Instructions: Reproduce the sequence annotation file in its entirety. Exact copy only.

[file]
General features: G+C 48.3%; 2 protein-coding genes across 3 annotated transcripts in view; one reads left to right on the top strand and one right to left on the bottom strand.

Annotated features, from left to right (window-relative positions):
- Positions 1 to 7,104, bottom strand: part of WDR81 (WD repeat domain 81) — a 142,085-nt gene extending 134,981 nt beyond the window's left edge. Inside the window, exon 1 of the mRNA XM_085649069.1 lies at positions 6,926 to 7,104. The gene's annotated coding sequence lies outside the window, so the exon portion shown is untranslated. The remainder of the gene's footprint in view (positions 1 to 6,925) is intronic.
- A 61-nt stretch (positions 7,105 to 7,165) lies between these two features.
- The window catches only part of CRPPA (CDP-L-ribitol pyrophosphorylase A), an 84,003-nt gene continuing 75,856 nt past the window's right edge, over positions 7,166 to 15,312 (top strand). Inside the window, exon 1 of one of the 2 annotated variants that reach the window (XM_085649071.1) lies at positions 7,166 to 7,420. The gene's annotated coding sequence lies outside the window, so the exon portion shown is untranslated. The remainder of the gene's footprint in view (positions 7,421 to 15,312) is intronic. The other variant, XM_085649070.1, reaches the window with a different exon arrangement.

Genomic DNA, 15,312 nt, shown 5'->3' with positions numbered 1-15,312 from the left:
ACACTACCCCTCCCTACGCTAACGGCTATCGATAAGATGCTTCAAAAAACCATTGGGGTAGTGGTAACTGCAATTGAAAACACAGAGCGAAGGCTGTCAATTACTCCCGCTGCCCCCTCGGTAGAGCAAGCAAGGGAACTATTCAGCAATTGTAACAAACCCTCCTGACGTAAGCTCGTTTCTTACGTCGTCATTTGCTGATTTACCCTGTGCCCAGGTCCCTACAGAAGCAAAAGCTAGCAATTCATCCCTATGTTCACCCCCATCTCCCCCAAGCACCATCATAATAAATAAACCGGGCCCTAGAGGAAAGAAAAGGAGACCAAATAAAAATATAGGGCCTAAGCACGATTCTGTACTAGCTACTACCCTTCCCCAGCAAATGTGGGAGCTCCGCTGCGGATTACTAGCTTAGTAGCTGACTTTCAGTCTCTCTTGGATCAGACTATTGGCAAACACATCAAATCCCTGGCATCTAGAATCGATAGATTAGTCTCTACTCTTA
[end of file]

General features: G+C 48.3%; 2 protein-coding genes across 3 annotated transcripts in view; one reads left to right on the top strand and one right to left on the bottom strand.

Annotated features, from left to right (window-relative positions):
- Positions 1 to 7,104, bottom strand: part of WDR81 (WD repeat domain 81) — a 142,085-nt gene extending 134,981 nt beyond the window's left edge. Inside the window, exon 1 of the mRNA XM_085649069.1 lies at positions 6,926 to 7,104. The gene's annotated coding sequence lies outside the window, so the exon portion shown is untranslated. The remainder of the gene's footprint in view (positions 1 to 6,925) is intronic.
- A 61-nt stretch (positions 7,105 to 7,165) lies between these two features.
- The window catches only part of CRPPA (CDP-L-ribitol pyrophosphorylase A), an 84,003-nt gene continuing 75,856 nt past the window's right edge, over positions 7,166 to 15,312 (top strand). Inside the window, exon 1 of one of the 2 annotated variants that reach the window (XM_085649071.1) lies at positions 7,166 to 7,420. The gene's annotated coding sequence lies outside the window, so the exon portion shown is untranslated. The remainder of the gene's footprint in view (positions 7,421 to 15,312) is intronic. The other variant, XM_085649070.1, reaches the window with a different exon arrangement.

Genomic DNA, 15,312 nt, shown 5'->3' with positions numbered 1-15,312 from the left:
ACACTACCCCTCCCTACGCTAACGGCTATCGATAAGATGCTTCAAAAAACCATTGGGGTAGTGGTAACTGCAATTGAAAACACAGAGCGAAGGCTGTCAATTACTCCCGCTGCCCCCTCGGTAGAGCAAGCAAGGGAACTATTCAGCAATTGTAACAAACCCTCCTGACGTAAGCTCGTTTCTTACGTCGTCATTTGCTGATTTACCCTGTGCCCAGGTCCCTACAGAAGCAAAAGCTAGCAATTCATCCCTATGTTCACCCCCATCTCCCCCAAGCACCATCATAATAAATAAACCGGGCCCTAGAGGAAAGAAAAGGAGACCAAATAAAAATATAGGGCCTAAGCACGATTCTGTACTAGCTACTACCCTTCCCCAGCAAATGTGGGAGCTCCGCTGCGGATTACTAGCTTAGTAGCTGACTTTCAGTCTCTCTTGGATCAGACTATTGGCAAACACATCAAATCCCTGGCATCTAGAATCGATAGATTAGTCTCTACTCTTA